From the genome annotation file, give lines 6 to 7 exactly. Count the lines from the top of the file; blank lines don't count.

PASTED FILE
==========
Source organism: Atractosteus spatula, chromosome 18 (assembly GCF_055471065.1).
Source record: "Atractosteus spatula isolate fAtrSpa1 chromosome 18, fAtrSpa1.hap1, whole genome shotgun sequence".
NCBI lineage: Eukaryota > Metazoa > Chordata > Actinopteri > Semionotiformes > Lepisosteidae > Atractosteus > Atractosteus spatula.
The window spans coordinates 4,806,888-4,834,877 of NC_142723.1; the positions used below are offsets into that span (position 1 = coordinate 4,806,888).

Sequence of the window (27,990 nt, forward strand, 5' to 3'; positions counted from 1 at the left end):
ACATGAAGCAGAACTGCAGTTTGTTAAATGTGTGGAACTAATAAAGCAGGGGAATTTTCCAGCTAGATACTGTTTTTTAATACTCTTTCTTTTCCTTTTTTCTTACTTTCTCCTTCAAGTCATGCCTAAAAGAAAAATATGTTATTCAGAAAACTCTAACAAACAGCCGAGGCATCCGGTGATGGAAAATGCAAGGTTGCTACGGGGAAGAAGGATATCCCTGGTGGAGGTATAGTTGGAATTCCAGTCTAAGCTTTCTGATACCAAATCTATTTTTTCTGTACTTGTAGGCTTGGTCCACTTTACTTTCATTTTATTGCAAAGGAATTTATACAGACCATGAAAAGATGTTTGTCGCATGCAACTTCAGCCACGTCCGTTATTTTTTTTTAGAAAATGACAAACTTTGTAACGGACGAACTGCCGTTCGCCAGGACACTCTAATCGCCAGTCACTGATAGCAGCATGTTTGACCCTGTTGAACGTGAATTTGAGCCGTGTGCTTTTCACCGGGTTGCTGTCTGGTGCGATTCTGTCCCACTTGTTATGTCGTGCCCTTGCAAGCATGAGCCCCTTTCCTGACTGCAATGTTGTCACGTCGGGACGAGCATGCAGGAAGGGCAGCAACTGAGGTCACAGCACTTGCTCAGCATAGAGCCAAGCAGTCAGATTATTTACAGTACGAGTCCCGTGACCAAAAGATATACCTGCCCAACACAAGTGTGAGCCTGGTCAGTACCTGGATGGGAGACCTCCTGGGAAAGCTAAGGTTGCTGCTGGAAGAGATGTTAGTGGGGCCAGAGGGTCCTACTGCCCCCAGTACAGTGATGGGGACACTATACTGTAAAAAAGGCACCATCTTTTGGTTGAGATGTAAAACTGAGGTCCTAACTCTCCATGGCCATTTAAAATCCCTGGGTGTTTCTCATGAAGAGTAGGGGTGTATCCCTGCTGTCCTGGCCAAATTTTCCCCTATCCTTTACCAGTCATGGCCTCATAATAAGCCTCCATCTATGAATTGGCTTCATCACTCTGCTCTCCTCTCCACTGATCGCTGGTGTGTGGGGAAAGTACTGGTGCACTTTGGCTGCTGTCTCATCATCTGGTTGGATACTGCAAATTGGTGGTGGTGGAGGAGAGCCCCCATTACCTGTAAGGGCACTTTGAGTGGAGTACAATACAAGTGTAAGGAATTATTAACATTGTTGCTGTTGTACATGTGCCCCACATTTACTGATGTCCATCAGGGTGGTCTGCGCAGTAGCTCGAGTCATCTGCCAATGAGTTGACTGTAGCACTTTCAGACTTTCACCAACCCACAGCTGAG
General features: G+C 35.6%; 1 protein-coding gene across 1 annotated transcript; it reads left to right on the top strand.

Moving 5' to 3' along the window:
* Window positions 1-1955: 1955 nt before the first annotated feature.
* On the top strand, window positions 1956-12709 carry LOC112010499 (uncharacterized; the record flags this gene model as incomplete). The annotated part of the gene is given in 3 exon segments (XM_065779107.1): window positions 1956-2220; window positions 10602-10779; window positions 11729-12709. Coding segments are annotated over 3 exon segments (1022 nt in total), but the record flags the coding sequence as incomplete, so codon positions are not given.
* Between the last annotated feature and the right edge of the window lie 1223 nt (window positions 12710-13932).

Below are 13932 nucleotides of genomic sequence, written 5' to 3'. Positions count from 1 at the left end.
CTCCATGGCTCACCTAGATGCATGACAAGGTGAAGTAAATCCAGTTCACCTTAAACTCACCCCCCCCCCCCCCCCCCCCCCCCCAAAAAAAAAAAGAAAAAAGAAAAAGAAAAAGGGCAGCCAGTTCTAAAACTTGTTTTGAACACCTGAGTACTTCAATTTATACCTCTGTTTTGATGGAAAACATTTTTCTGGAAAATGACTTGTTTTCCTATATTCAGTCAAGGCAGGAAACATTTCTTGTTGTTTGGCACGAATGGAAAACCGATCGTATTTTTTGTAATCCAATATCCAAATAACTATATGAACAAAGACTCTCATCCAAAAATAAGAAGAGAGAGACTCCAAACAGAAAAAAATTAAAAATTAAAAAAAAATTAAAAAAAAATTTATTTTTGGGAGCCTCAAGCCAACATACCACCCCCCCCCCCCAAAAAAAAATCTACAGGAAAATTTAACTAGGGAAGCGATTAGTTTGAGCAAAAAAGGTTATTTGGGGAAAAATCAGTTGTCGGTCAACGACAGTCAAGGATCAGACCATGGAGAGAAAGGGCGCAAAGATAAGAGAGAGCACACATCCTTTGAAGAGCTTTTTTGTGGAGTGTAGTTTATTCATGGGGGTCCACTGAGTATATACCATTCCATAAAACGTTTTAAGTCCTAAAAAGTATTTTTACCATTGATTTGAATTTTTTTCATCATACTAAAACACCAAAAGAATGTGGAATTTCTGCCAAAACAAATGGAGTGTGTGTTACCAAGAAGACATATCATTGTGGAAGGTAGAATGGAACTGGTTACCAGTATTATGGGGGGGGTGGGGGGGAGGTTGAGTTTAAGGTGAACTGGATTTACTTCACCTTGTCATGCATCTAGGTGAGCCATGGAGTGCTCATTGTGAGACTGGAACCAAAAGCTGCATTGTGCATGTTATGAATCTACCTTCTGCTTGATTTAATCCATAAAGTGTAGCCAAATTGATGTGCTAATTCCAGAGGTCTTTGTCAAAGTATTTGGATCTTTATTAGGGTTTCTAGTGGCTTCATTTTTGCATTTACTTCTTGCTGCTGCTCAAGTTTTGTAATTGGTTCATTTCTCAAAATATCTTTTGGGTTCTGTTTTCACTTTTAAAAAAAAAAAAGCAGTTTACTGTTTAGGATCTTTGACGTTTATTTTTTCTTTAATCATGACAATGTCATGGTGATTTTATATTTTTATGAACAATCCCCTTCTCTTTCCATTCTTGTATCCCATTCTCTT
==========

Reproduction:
ACATGAAGCAGAACTGCAGTTTGTTAAATGTGTGGAACTAATAAAGCAGGGGAATTTTCCAGCTAGATACTGTTTTTTAATACTCTTTCTTTTCCTTTTTTCTTACTTTCTCCTTCAAGTCATGCCTAAAAGAAAAATATGTTATTCAGAAAACTCTAACAAACAGCCGAGGCATCCGGTGATGGAAAATGCAAGGTTGCTACGGGGAAGAAGGATATCCCTGGTGGAGGTATAGTTGGAATTCCAGTCTAAGCTTTCTGATACCAAATCTATTTTTTCTGTACTTGTAGGCTTGGTCCACTTTACTTTCATTTTATTGCAAAGGAATTTATACAGACCATGAAAAGATGTTTGTCGCATGCAACTTCAGCCACGTCCGTTATTTTTTTTTAGAAAATGACAAACTTTGTAACGGACGAACTGCCGTTCGCCAGGACACTCTAATCGCCAGTCACTGATAGCAGCATGTTTGACCCTGTTGAACGTGAATTTGAGCCGTGTGCTTTTCACCGGGTTGCTGTCTGGTGCGATTCTGTCCCACTTGTTATGTCGTGCCCTTGCAAGCATGAGCCCCTTTCCTGACTGCAATGTTGTCACGTCGGGACGAGCATGCAGGAAGGGCAGCAACTGAGGTCACAGCACTTGCTCAGCATAGAGCCAAGCAGTCAGATTATTTACAGTACGAGTCCCGTGACCAAAAGATATACCTGCCCAACACAAGTGTGAGCCTGGTCAGTACCTGGATGGGAGACCTCCTGGGAAAGCTAAGGTTGCTGCTGGAAGAGATGTTAGTGGGGCCAGAGGGTCCTACTGCCCCCAGTACAGTGATGGGGACACTATACTGTAAAAAAGGCACCATCTTTTGGTTGAGATGTAAAACTGAGGTCCTAACTCTCCATGGCCATTTAAAATCCCTGGGTGTTTCTCATGAAGAGTAGGGGTGTATCCCTGCTGTCCTGGCCAAATTTTCCCCTATCCTTTACCAGTCATGGCCTCATAATAAGCCTCCATCTATGAATTGGCTTCATCACTCTGCTCTCCTCTCCACTGATCGCTGGTGTGTGGGGAAAGTACTGGTGCACTTTGGCTGCTGTCTCATCATCTGGTTGGATACTGCAAATTGGTGGTGGTGGAGGAGAGCCCCCATTACCTGTAAGGGCACTTTGAGTGGAGTACAATACAAGTGTAAGGAATTATTAACATTGTTGCTGTTGTACATGTGCCCCACATTTACTGATGTCCATCAGGGTGGTCTGCGCAGTAGCTCGAGTCATCTGCCAATGAGTTGACTGTAGCACTTTCAGACTTTCACCAACCCACAGCTGAG
General features: G+C 35.6%; 1 protein-coding gene across 1 annotated transcript; it reads left to right on the top strand.